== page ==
Grade three cancer is when the cells look very different to normal breast cells and tend to spread more quickly. The grade describes how a cancer cell looks under a microscope.
It is different to a cancer stage, which describes the size of the cancer and how far it has spread. Amy is yet to find out what stage of cancer she has.
Amy said her cancer has been caught ‘early’ and she is now waiting for more information before she is given a full treatment plan, which will include surgery.
What is breast cancer, how many people does it strike and what are the symptoms?
Breast cancer is one of the most common cancers in the world. Each year in the UK there are more than 55,000 new cases, and the disease claims the lives of 11,500 women.
What is breast cancer?
Breast cancer develops from a cancerous cell which develops in the lining of a duct or lobule in one of the breasts.
When the breast cancer has spread into surrounding breast tissue it is called an ‘invasive’ breast cancer. Some people are diagnosed with ‘carcinoma in situ’, where no cancer cells have grown beyond the duct or lobule.
Most cases develop in women over the age of 50 but younger women are sometimes affected. Breast cancer can develop in men, though this is rare.
Staging means how big the cancer is and whether it has spread. Stage 1 is the earliest stage and stage 4 means the cancer has spread to another part of the body.
The cancerous cells are graded from low, which means a slow growth, to high, which is fast-growing. High-grade cancers are more likely to come back after they have first been treated.
What causes breast cancer?
A cancerous tumour starts from one abnormal cell. The exact reason why a cell becomes cancerous is unclear. It is thought that something damages or alters certain genes in the cell. This makes the cell abnormal and multiply.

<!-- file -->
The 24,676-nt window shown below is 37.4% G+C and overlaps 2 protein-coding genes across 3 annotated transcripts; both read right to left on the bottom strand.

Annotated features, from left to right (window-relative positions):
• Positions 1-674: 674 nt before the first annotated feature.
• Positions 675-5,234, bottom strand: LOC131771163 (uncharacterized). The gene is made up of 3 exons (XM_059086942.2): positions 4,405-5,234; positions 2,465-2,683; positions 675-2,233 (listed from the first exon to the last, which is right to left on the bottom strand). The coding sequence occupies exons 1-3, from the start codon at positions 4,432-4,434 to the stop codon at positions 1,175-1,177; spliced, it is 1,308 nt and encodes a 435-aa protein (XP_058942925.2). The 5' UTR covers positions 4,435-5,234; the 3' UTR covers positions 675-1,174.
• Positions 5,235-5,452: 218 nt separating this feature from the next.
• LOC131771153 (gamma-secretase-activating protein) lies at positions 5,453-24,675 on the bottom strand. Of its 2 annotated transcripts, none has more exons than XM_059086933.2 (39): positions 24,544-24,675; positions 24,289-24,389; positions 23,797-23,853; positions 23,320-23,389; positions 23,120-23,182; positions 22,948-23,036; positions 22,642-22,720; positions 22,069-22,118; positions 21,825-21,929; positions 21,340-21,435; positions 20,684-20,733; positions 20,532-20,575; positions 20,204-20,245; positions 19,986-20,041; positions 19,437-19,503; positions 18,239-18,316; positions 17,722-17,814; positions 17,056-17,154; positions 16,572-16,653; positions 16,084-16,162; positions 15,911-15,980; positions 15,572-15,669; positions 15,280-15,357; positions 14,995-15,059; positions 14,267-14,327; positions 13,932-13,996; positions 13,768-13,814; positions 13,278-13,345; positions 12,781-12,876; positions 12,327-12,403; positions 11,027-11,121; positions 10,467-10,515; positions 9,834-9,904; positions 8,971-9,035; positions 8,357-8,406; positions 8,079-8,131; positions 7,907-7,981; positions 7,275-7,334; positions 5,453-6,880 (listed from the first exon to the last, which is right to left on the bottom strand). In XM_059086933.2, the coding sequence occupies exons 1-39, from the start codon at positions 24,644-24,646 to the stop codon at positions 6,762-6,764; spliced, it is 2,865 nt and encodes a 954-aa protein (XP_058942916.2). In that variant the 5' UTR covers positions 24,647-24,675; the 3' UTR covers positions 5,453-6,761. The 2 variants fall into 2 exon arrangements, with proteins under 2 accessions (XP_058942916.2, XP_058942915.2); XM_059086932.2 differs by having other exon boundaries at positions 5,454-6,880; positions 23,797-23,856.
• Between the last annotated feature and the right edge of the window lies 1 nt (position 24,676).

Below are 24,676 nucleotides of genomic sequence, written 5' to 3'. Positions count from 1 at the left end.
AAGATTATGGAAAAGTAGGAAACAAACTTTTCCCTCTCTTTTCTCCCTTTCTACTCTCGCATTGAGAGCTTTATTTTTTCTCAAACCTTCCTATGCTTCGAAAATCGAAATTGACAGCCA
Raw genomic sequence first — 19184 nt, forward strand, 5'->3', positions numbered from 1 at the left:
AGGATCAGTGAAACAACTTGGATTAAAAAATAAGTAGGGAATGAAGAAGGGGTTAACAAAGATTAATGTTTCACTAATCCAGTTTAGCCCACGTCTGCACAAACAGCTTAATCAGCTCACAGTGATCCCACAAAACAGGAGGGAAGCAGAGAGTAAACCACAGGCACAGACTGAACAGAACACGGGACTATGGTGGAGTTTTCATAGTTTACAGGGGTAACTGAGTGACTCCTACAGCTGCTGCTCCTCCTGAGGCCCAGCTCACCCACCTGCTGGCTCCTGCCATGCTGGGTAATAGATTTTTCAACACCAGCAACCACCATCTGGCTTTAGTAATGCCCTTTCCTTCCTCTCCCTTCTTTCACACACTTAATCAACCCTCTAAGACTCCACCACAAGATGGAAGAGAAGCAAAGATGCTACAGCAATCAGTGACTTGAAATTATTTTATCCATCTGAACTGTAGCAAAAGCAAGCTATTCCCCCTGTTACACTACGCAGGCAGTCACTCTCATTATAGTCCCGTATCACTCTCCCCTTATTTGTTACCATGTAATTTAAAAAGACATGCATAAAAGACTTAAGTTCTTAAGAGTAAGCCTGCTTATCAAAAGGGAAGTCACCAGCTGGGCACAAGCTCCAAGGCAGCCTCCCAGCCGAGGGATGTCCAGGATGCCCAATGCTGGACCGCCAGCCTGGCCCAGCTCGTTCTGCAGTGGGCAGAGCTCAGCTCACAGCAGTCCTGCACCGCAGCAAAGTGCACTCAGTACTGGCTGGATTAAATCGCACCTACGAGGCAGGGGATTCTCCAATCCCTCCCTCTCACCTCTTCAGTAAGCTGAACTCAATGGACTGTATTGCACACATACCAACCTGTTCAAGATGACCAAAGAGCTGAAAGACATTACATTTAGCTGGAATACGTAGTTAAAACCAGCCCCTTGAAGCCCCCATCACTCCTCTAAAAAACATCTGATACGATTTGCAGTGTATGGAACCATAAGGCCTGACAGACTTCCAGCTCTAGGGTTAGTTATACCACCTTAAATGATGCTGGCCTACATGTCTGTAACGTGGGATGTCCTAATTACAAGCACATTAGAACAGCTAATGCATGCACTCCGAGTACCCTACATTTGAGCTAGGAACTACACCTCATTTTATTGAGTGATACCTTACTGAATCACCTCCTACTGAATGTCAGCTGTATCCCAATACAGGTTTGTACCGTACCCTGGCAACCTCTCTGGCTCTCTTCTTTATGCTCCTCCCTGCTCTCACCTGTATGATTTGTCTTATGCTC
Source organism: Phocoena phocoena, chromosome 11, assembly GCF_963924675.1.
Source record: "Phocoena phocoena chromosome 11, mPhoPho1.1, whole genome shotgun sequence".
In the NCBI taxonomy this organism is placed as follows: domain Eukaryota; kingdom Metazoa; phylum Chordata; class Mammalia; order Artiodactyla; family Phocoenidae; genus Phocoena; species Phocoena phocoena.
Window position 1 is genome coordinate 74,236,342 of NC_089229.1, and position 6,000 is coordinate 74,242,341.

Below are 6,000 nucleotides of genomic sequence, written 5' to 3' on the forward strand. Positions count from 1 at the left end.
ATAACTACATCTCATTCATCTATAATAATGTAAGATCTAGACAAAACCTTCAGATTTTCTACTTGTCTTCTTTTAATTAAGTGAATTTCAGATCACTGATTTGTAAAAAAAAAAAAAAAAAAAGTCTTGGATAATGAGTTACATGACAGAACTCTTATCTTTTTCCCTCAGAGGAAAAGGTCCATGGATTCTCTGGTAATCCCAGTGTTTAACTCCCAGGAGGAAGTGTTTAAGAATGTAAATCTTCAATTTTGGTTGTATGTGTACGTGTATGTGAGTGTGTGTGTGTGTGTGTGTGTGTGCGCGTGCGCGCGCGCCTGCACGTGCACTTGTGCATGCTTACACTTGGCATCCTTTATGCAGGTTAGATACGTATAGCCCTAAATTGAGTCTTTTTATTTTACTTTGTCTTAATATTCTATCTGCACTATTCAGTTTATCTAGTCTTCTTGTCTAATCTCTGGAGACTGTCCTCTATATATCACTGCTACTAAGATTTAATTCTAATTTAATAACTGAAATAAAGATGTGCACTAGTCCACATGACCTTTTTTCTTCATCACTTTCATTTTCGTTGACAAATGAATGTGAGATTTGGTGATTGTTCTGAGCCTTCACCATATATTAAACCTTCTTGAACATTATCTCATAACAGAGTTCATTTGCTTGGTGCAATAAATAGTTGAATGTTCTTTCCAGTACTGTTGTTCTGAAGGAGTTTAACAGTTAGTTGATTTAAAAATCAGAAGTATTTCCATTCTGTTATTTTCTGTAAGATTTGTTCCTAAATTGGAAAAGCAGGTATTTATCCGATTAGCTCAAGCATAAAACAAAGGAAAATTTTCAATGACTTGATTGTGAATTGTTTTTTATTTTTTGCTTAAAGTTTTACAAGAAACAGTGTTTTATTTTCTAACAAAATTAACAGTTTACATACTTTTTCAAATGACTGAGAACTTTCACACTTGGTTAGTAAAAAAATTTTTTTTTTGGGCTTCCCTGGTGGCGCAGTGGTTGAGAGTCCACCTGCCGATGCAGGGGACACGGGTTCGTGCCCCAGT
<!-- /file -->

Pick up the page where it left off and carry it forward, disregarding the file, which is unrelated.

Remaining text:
There are some risk factors that can increase the chance of developing breast cancer, such as genetics.
What are the symptoms of breast cancer?
The usual first symptom is a painless lump in the breast, although most breast lumps are not cancerous and are fluid filled cysts, which are benign.
The first place that breast cancer usually spreads to is the lymph nodes in the armpit. If this occurs you will develop a swelling or lump in an armpit.
For more information visit breastcancernow.org or call its free helpline on 0808 800 6000
Health: The Strictly Come Dancing professional took to her Instagram Stories to share her health update, saying she is ‘determined’ to get back on the dance floor
She is waiting for an MRI scan and a biopsy after medics found a second lump in her right breast, and she will be given a full prognosis after that step.
After sharing her diagnosis on Instagram, Amy was flooded with comments of support from her fellow Strictly pros and stars who appeared on the show.
Dianne Buswell said: ‘Our Welsh dragon is going to fight this !!!! and I can not wait for the moment you are back on that dance floor with us. We love you so much Amy.’
Oti Mabuse commented: ‘Sending you love and power and all the strength – you’re such an incredible woman love you Amy! Take care of yourself.’
Ellie Taylor, who competed on the show last year, said: ‘Oh beautiful Amy. Sending heaps of love. Xxx.’
Giovanna Fletcher added: ‘Love love love you. Xxxx.’
Karen Hauer posted: ‘We love you and we are here with you in every little step . You are strong and you will beat this ♥️.
Neil Jones wrote: ‘Amy, I know you will beat this 1 million percent.
‘Sending you all my love and positive energy. I can’t wait to dance with you again on the dance floor.’